This section describes how Amazon EKS Anywhere Bare Metal is deployed on a Dell PowerFlex bare metal cluster. You can also deploy this solution on other Dell PowerFlex family products.
The following figure shows the bare metal architecture of the Amazon EKS Anywhere on PowerFlex.
Note: The solution that is described in this section was validated in the Dell engineering lab with the hardware specifications that are provided in Configuration details.
Each storage node contains five 1.4TB SAS SSD drives and eight 25GbE network links. For the validation, as shown here, four PowerFlex storage nodes were used to provide full redundancy.
For the compute nodes, we used two 2U nodes. These two hosts have the PowerFlex Container Storage Interface (CSI) Plug-in that is installed to provide access to the PowerFlex storage. This plug-in is deployed as part of the PXE boot process along with the Ubuntu operating system.
Note: There is no hypervisor installed and the storage is provided by the four storage nodes. This creates a two-layer architecture which, as you can see, creates separate storage and compute layers for the environment.
Using a two-layer architecture makes it possible to scale resources independently as needed in the environment, which allows for optimal resource utilization. Thus, if more storage is needed, it can be scaled without increasing the compute capacity. Similarly, if the environment needs additional compute capacity, this capacity can easily be added.
Outside of the Amazon EKS Anywhere instance, there are two physical nodes. Both are central to building the control plane and worker nodes. The administration node is where the user can control the Amazon EKS Anywhere instance and serves as a portal to upload inventory information to the Tinkerbell node. This node serves as the infrastructure services stack and is key in the provisioning and PXE booting of the bare metal workloads.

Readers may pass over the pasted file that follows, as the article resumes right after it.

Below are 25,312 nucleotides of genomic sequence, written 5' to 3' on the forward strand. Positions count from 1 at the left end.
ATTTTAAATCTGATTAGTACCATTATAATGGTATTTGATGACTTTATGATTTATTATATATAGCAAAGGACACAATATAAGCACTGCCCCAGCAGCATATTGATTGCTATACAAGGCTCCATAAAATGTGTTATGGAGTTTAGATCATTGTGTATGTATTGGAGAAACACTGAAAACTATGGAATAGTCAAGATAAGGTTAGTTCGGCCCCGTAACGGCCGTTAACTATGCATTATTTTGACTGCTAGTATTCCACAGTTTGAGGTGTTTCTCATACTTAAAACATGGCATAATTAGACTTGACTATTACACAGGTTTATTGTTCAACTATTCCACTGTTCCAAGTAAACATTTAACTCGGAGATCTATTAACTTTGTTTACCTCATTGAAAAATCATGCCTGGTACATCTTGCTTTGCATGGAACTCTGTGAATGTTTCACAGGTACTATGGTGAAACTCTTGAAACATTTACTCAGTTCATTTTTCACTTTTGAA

When a configuration file with the data center hardware has been uploaded, Tinkerbell generates a cluster configuration file. The hardware configuration and cluster configuration files, both in YAML format, are processed by Tinkerbell to create a boot strap style cluster on the admin host to install the Cluster-API (CAPI) and the Cluster API Provider Tinkerbell (CAPT).
When the base control environment is operational, CAPI creates cluster node resources, and CAPT maps and powers on the corresponding bare metal servers. The bare metal servers PXE boot from the Tinkerbell node. And then the bare metal servers join the Kubernetes cluster. Cluster management resources are transferred from the bootstrap cluster to the target Amazon EKS Anywhere workload cluster.
The local bootstrap kind cluster is then deleted from the admin machine, creating both the control-plane and worker nodes. With the cluster established, SDC drivers are installed on the worker nodes along with the Dell CSI plug-in for PowerFlex. At this point, workloads can be deployed to the worker nodes as needed.
With bare metal deployments, it is possible to scale environments independently based on resource demands. PowerFlex software-defined infrastructure not only supports a malleable environment like this, but also allows the mixing of environments to include hyper-converged components. This means that an infrastructure can be tailored to the needs of the environment instead of the environment being forced to conform to the infrastructure. It also creates an environment that unifies the competing demands of data sovereignty and cloud IT, by enabling data to maintain appropriate residence while unifying the control plane.